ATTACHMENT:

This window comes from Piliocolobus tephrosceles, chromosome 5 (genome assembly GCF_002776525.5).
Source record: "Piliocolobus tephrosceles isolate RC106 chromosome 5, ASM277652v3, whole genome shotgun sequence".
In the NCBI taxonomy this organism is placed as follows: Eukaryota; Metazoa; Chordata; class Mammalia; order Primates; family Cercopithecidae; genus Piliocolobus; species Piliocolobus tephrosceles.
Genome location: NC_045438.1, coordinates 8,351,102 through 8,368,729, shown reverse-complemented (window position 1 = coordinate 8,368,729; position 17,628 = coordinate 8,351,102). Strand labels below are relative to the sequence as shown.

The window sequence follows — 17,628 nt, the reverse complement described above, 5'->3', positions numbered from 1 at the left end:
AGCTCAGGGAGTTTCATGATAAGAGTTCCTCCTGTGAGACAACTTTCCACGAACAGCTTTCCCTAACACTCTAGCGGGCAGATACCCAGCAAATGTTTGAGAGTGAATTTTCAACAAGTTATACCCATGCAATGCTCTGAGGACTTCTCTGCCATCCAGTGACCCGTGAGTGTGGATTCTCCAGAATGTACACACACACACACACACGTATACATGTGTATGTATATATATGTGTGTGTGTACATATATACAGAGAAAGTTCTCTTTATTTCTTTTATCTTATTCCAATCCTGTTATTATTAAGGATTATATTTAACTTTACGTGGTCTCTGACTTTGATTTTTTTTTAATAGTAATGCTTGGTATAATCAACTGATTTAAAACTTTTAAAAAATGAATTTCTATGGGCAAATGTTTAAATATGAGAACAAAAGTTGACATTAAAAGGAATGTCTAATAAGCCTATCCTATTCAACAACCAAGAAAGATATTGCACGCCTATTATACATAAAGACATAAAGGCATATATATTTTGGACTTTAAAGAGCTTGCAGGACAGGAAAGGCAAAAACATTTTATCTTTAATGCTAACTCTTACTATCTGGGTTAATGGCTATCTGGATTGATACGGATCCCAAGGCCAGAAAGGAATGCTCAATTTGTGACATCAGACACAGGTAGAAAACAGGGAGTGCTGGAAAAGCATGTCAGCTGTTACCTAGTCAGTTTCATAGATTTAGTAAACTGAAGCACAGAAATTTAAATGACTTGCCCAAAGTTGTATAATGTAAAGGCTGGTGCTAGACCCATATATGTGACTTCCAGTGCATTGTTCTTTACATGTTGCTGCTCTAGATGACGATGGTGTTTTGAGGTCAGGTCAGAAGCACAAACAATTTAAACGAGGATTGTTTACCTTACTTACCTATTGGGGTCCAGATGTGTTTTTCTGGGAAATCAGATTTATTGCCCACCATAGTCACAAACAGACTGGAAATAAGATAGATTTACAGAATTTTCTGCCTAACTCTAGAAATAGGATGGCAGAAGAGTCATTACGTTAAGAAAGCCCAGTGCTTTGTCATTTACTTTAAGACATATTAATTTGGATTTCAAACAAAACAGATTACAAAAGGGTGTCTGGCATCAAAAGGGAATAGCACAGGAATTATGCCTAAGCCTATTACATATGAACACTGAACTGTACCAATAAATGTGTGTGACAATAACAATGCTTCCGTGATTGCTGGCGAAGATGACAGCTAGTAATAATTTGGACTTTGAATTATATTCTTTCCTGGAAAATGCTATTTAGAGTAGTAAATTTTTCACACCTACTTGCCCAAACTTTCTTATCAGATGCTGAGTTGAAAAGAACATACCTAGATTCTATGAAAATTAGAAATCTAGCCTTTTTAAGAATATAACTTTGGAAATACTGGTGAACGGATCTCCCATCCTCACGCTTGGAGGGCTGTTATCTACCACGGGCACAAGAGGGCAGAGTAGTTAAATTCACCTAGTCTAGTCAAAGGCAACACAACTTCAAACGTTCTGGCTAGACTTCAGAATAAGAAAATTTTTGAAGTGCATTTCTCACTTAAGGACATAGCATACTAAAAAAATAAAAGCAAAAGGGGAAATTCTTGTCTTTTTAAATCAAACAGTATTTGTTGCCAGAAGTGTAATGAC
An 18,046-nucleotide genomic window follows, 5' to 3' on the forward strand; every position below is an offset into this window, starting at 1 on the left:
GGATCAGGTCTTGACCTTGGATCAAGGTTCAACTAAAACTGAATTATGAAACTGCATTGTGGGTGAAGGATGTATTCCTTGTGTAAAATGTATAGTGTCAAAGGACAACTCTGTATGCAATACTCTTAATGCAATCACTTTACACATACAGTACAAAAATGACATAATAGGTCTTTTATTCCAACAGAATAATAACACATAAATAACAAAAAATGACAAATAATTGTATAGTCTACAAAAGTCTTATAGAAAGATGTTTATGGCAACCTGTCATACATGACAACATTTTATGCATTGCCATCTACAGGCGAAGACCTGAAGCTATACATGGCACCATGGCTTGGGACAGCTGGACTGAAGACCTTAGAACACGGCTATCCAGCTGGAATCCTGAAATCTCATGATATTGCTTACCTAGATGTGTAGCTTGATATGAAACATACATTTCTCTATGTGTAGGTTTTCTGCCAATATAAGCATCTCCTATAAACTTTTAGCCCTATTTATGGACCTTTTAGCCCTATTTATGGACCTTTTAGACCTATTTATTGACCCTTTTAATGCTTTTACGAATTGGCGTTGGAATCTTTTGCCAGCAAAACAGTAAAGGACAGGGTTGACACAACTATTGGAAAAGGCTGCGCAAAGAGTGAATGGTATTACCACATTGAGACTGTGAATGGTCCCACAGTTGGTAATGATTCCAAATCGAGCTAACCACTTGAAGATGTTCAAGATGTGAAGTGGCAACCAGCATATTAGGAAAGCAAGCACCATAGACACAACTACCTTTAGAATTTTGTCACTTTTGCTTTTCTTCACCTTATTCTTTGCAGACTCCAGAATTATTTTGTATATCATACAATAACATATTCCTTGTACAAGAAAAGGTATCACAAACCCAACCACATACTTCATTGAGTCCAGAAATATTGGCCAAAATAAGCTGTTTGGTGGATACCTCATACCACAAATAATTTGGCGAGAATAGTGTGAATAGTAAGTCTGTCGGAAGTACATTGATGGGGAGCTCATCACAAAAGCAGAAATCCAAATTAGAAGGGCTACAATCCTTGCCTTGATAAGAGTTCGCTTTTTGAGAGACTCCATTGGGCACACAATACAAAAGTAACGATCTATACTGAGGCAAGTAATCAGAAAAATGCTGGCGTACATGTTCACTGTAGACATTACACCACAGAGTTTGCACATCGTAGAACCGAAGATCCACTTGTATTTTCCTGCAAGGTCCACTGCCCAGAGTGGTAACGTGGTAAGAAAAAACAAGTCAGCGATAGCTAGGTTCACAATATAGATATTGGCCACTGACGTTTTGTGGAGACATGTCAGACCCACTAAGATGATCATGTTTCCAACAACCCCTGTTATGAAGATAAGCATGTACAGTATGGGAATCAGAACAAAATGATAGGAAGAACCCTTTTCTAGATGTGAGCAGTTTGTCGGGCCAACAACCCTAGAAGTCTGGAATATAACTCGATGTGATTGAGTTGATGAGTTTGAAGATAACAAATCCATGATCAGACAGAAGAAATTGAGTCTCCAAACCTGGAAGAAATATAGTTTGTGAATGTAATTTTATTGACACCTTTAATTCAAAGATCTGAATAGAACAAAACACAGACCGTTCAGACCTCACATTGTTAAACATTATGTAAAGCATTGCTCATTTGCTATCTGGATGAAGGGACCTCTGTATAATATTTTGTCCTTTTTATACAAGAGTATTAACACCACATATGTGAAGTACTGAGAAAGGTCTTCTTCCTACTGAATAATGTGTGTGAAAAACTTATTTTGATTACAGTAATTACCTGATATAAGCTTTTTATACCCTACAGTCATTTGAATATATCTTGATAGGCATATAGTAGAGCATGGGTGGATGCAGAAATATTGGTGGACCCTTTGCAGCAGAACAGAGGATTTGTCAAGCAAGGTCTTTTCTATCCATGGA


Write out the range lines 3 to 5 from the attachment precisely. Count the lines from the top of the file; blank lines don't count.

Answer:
In the NCBI taxonomy this organism is placed as follows: Eukaryota; Metazoa; Chordata; class Mammalia; order Primates; family Cercopithecidae; genus Piliocolobus; species Piliocolobus tephrosceles.
Genome location: NC_045438.1, coordinates 8,351,102 through 8,368,729, shown reverse-complemented (window position 1 = coordinate 8,368,729; position 17,628 = coordinate 8,351,102). Strand labels below are relative to the sequence as shown.

The window sequence follows — 17,628 nt, the reverse complement described above, 5'->3', positions numbered from 1 at the left end: